I will now pass just one or two general remarks about my art of style. To communicate a state, an inner tension of pathos by means of signs, including the tempo of these signs—that is the meaning of every style; and in view of the fact that the multiplicity of inner states in my case is enormous,  I am capable of many kinds of style—in short the most manifold art of style that any man has ever had at his disposal.  Every style is good which genuinely communicates an inner state which makes no mistake over the signs, over the tempo of the signs, over gestures—all the rules of phrasing are the outcome of representing gestures artistically.  My instinct is here infallible.  Good style in itself is a piece of sheer folly, mere idealism like "beauty in itself”, "goodness in itself” or "the thing in itself”.  All this takes for granted of course that are ears that can hear, such men as are capable and worthy of a similar pathos, that those are not lacking unto whom one may communicate one’s self.  Meanwhile, my Zarathustra for instance is still looking for such people—alas!  He will have to look a long while yet!  A man must be worthy of listening to him.  Until that time there will be no one who will understand the art that has been squandered in this book.  No one has had more of the new, more innovative, purposely created art forms to fling to the winds.  The fact that such things were possible in the German language still waited to be proven; I myself would have denied most emphatically that it was possible.  Before my time people did not know what could be done with the German language—what could be done with language in general.  The art of grand rhythm, the grand style, expressing the tremendous rise and fall of sublime, of superhuman passion, was first discovered by me: with the dithyramb entitled—"The Seven Seals” which constitutes the last discourse of the third part of Zarathustra I soared miles above all that which has hitherto been called poetry.  


That their speaks in my works the voice of a psychologist without equal, this is perhaps the first conclusion at which a good reader will arrive—a reader such as I deserve and one who reads me just as the good old philologists used to read their Horace.  Those propositions about which all the world is fundamentally agreed—not to speak of the fashionable philosophy of moralists and other empty headed and cabbage brained people—are to me but naive blunders: for instance the belief that "altruistic” and ‘egoistic” are opposites, while all the time the "ego” itself is merely a "supreme swindle” an "ideal”!  There are no such things as egoistic or altruistic actions: both concepts are psychologically nonsense.  Or the proposition that "man pursues happiness”; or the proposition that "happiness is the reward of virtue”.  Or the proposition that "pleasure and pain are opposites”.  Morality, the Circe of mankind has falsified everything psychological root and branch—it has moralized everything— even to the terribly nonsensical point of regarding love as being "unselfish”.  One must first be firmly set in oneself, one must stand securely on one’s own two legs otherwise one cannot love at all.  This, the girls know only too well: they don’t care two pins about unselfish and merely objective men.  May I venture to suggest incidentally that I know these little women?  This knowledge is part of my Dionysian inheritance.  Who knows?  Perhaps I am the first psychologist of the eternally feminine.  All women all like me. But that’s an old story: except of course the abortive ones, the emancipated ones who are simply not up to having children.    Thank goodness I am not willing to let myself be torn to pieces!  The complete woman tears you to pieces when she loves you: I know these amiable Maenads.  Oh!  What a dangerous, creeping, subterranean little beast of prey she is!  And so agreeable with it!  A little woman pursuing her vengeance would force overtake even Fate itself.  Woman is incalculably more wicked than man, she is also cleverer.  Goodness in a woman is already a sign of degeneration.  All cases of "beautiful souls” in women may be traced to a physiological issue—but I go no further lest I should become medi-cynical.  The struggle for equal rights is even a symptom of sickness; every doctor knows this.  The more womanly a woman is the more she fights tooth and nail against rights in general: the natural order of things, the eternal war between the sexes in any case puts her in a position of advantage.  Have people heard my definition of love?  It is the only definition worthy of a philosopher.  Love in its means is war: in its foundation it is the mortal hatred of the sexes.  Have you heard my reply to the question how a woman can be cured - "saved” in fact?  Give her a child!  A woman needs children, man is always only a means— thus spake Zarathustra.  "The emancipation of women”—this is the instinctive hatred of physiologically defective—that is to say barren, women—for those women who are well constituted: the fight against "man” is always only a means, a pretext, a piece of strategy.  By trying to rise to "Woman in herself” to "Higher Woman” to the "Ideal Woman” all they wish to do is to lower the general level of women’s rank: and there are no more certain means to this end than university education, trousers and the rights of voting cattle.  In truth, the emancipated are the anarchists in the world of the "eternally feminine”, the most deep-rooted instinct of whom is revenge.  A whole species of the most malicious "idealism”—which by the way also manifests itself in men in— Henrik Ibsen for instance, that typical old maid—whose object is to poison the innocence, the naturalness of sexual love.  And in order to leave no doubt in your minds in regard to my opinion which on this matter is as honest as it is severe, I will give you one more clause out of my moral code against vice—with the word "vice” I combat every kind of opposition to Nature, or if you prefer fine words, idealism.  The clause reads: "Preaching of chastity is a public incitement to unnatural practices.  All contempt for the sexual life, all denigration under the concept ‘impure” is the essential crime against Life— against the Holy Spirit of Life”.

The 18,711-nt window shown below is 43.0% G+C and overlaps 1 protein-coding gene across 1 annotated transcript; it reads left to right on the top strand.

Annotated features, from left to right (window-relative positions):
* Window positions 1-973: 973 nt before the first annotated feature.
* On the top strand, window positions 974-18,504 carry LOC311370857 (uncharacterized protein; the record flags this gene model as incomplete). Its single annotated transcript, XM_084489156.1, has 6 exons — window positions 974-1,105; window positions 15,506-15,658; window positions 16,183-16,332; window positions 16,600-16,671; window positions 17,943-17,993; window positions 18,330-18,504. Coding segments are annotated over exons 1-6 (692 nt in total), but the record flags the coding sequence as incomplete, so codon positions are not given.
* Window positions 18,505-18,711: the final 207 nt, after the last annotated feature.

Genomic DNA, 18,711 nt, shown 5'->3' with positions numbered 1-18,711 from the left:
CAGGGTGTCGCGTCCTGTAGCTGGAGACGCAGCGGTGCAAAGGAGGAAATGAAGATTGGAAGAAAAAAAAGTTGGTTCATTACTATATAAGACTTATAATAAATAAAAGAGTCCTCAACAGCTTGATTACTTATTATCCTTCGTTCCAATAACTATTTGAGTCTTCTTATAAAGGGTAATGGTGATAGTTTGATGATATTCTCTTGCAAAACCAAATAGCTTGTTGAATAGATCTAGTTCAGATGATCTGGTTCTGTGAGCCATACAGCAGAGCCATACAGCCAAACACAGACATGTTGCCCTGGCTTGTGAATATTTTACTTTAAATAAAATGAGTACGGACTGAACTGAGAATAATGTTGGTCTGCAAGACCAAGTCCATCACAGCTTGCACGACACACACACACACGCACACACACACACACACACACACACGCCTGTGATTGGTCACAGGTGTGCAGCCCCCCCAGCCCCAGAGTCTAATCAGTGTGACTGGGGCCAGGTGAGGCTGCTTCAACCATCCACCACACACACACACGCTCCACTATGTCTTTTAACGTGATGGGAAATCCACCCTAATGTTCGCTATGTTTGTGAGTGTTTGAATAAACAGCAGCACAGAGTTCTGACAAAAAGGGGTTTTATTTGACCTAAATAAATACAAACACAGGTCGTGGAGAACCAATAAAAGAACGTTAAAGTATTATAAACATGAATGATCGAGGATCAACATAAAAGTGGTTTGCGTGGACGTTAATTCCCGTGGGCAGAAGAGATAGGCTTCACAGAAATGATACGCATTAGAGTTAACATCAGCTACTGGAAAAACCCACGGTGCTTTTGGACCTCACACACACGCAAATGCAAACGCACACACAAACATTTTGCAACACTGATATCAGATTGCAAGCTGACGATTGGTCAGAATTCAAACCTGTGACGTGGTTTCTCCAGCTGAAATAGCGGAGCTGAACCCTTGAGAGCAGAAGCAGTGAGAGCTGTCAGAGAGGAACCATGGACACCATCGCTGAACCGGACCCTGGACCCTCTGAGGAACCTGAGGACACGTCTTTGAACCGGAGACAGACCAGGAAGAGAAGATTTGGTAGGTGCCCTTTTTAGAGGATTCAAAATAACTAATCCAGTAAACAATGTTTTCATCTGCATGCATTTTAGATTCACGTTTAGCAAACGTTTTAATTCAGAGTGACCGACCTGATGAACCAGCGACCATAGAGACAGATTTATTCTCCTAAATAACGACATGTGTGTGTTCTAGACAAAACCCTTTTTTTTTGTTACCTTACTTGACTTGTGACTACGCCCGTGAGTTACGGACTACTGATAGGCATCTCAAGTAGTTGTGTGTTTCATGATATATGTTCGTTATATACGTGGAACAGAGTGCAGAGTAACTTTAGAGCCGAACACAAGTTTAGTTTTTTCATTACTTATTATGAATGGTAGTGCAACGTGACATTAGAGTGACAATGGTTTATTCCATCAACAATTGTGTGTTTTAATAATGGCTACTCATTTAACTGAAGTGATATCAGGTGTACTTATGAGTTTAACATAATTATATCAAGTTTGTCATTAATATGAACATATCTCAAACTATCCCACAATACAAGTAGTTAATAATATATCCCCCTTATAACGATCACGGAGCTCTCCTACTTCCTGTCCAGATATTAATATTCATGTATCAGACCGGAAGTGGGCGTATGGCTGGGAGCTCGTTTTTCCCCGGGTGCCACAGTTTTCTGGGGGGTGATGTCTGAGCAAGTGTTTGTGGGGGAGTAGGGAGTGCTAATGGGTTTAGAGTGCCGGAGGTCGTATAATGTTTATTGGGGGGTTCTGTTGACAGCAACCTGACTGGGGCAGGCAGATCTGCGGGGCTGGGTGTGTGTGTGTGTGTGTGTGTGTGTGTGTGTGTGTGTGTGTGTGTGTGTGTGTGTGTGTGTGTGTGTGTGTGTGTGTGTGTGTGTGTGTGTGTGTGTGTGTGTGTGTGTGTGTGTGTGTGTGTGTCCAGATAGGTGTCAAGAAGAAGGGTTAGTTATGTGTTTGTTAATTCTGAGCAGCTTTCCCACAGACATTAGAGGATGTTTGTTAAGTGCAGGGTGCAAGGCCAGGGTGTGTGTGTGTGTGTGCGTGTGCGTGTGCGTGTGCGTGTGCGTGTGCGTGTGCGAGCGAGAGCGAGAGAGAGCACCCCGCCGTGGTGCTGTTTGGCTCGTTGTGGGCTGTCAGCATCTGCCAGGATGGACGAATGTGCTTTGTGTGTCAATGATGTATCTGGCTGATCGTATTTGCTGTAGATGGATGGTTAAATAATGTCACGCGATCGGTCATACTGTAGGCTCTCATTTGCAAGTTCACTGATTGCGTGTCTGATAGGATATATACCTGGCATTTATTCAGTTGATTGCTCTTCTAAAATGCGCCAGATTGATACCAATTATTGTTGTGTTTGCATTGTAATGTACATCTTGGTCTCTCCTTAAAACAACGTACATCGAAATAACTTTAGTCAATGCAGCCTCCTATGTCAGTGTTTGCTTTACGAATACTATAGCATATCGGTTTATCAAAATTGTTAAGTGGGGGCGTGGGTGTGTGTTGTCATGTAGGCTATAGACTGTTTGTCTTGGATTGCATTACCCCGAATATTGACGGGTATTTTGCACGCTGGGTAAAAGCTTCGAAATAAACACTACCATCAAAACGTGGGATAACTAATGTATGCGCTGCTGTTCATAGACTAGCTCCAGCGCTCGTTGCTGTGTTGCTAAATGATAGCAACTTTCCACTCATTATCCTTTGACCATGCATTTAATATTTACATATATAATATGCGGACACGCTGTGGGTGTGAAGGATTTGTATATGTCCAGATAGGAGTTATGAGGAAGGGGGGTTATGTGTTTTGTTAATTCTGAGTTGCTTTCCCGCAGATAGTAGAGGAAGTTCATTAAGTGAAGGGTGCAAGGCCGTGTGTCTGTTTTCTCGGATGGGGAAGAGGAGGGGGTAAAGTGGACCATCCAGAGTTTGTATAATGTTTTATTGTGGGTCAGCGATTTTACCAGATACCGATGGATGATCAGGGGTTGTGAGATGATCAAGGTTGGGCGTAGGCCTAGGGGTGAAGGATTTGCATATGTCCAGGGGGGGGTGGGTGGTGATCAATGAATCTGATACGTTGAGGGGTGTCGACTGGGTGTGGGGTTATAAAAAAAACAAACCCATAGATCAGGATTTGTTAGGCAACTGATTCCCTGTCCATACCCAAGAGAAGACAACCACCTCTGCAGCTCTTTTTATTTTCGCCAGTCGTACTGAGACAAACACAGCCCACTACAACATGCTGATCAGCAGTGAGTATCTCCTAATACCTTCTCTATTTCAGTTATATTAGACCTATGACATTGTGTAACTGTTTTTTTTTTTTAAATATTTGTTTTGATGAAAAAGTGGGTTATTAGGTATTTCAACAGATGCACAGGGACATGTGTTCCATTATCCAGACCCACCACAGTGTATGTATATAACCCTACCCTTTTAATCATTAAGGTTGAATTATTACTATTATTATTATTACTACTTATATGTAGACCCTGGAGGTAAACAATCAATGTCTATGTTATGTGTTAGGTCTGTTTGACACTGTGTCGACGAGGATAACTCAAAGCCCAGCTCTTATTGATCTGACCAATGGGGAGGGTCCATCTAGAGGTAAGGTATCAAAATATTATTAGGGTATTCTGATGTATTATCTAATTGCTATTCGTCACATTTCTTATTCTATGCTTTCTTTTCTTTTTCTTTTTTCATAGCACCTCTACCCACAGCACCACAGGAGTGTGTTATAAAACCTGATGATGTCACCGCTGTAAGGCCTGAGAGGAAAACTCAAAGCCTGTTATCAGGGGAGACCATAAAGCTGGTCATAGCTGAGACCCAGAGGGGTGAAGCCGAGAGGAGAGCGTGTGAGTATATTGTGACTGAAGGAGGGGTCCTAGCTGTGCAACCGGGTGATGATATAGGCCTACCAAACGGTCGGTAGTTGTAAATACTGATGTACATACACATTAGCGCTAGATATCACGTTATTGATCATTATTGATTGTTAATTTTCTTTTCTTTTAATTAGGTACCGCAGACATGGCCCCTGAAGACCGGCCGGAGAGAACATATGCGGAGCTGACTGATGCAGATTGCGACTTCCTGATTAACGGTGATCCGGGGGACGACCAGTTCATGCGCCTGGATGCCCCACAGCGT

In order to give you some idea of myself as a psychologist let me take this curious piece of psychological analysis out of the book Beyond Good and Evil in which it appears.  I forbid by the way any guessing as to whom I am describing in this passage.  "The genius of the heart as is possessed by that great solitary, the divine tempter and born Pied Piper of consciences whose voice knows how to descend into the inmost depths of every soul, who neither utters a word nor casts a glance in which some seduction is not to be found, a part of whose mastery is that he understands the art of seeming—not what he is but that which will bind his followers to press ever more closely upon him, to follow him ever more enthusiastically and whole-heartedly.  The genius of the heart who makes the loud and self conceited hold their tongues and listen, who polishes all rough souls and gives them a new desire to savour—the desire to lie placid as a mirror that the deep heavens may be reflected in them.  The genius of the heart which teaches the clumsy and too hasty hand to hesitate and grasp more tenderly; which scents the hidden and forgotten treasure, the pearl of goodness and sweet spirituality beneath thick black ice and is a divining rod for every grain of gold long buried and imprisoned in much mud and sand.  The genius of the heart whose touch enriches all, not ‘blessed” and overcome, not as though favoured and crushed by the good of others; but richer in himself, fresher to himself than before, opened up, breathed upon and warmed by a thawing wind; more uncertain perhaps, more delicate, more fragile, more bruised, but full of hopes as yet unnamed, full of a new will and striving, full of a new unwillingness and resistance”.  

Friedrich Nietzsche, "Ecce Homo" Ebook